Houston Methodist. Leading Medicine

Ankle News

A STAR of Hope for Ankle Arthritis

Slowly but surely, ankle joint implants are making their way onto the market with better and better results. Whether you have rheumatoid arthritis, osteoarthritis, or arthritis after trauma, these implants can replace the damaged ankle joint.

Studies from around the world are helping reshape and redesign ankle implants. The tools used during the surgery to put the new joint in place are also improving. This study from Sweden reviews the results of 51 uncemented STAR (Scandinavian Total Ankle Replacement) implants.

The operations were all done between 1993 and 1999. Since that time the implants have improved. Doctors now use even better tools. Early results with the STAR weren't as good as implants just five years later.

The authors report that getting full ankle motion back isn't always easy. Ankles with good motion before the operation actually lose range after the operation. Getting full dorsiflexion (pulling toes toward the nose) is a common problem with the STAR.

The operation to replace the ankle takes a lot of skill and practice. In this review, technical failures resulted in the need to replace the original joint replacement. Sometimes just one part of the implant was replaced. In other cases the implant was removed and the ankle joint fused. These problems are getting worked out over time.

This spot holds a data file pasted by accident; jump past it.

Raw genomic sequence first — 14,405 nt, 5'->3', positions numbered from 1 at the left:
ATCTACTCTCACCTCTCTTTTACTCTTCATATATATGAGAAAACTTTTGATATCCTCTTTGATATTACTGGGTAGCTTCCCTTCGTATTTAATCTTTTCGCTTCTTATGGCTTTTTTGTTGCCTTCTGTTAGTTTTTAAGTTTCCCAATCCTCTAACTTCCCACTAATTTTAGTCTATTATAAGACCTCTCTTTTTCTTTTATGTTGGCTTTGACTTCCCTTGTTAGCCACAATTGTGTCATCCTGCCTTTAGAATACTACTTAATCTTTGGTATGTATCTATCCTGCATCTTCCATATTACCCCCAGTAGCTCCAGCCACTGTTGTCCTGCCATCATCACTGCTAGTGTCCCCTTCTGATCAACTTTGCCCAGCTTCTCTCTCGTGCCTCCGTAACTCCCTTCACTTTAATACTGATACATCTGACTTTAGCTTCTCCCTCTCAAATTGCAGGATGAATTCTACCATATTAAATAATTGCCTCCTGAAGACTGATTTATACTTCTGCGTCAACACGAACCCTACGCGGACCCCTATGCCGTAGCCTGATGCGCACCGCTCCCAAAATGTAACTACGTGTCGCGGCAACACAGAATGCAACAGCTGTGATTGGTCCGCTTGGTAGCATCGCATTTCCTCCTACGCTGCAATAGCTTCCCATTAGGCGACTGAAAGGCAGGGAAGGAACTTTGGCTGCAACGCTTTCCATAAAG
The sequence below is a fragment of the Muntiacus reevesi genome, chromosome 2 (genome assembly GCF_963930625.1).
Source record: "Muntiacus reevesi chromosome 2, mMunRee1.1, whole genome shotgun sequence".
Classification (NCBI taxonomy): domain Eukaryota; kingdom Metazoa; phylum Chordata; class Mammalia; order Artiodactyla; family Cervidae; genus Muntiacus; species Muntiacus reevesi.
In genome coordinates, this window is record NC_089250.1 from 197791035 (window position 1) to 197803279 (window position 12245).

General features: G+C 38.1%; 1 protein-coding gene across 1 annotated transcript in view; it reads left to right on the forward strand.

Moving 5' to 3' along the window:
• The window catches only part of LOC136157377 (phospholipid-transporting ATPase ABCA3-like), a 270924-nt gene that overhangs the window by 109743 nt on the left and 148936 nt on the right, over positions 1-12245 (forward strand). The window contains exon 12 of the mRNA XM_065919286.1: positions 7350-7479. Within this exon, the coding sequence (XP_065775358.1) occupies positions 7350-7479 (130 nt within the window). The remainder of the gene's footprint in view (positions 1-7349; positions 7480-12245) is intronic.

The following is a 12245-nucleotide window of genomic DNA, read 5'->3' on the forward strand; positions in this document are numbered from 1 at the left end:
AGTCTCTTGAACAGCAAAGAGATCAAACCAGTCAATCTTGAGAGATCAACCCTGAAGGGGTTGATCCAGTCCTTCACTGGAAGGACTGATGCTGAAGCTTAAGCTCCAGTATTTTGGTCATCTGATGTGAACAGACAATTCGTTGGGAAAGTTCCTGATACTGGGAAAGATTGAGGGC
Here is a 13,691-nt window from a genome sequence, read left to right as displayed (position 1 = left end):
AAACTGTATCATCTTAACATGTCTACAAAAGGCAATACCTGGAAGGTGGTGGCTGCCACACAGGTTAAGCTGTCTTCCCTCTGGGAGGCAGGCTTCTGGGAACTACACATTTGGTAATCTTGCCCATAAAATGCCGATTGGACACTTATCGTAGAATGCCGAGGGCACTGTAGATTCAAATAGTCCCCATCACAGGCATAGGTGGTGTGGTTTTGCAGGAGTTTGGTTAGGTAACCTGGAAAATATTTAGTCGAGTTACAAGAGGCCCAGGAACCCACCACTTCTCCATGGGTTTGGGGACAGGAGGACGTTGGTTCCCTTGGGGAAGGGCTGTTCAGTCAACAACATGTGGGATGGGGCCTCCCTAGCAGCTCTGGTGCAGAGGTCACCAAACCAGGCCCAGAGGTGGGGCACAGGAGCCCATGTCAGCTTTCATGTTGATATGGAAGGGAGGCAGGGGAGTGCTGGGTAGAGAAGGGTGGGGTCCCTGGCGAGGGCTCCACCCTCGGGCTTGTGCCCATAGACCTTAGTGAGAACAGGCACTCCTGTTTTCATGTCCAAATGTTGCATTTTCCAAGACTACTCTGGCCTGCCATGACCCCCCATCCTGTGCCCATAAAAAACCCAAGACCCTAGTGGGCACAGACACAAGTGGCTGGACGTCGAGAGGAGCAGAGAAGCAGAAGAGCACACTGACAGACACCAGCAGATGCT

The authors conclude the ankle joint replacement has its place. Patients with rheumatoid arthritis seem to do the best and get enough motion to walk normally. Choosing the right-sized implant and putting it in correctly are important.

Even with an experienced surgeon and the right implant, failure is still possible. The risk of implant loosening and failure is much higher with ankle implants than with total hip or knee replacements. Researchers are working to change this and improve the outcome with STAR.

Thomas Anderson, MD, et al. Uncemented STAR Total Ankle Prostheses: Three- to Eight-Year Follow-Up of Fifty-One Consecutive Ankles. In The Journal of Bone and Joint Surgery. July 2003. Vol. 85-A. No. 7. Pp. 1321-1329.


*Disclaimer:* The information contained herein is compiled from a variety of sources. It may not be complete or timely. It does not cover all diseases, physical conditions, ailments or treatments. The information should NOT be used in place of visit with your healthcare provider, nor should you disregard the advice of your health care provider because of any information you read in this topic.
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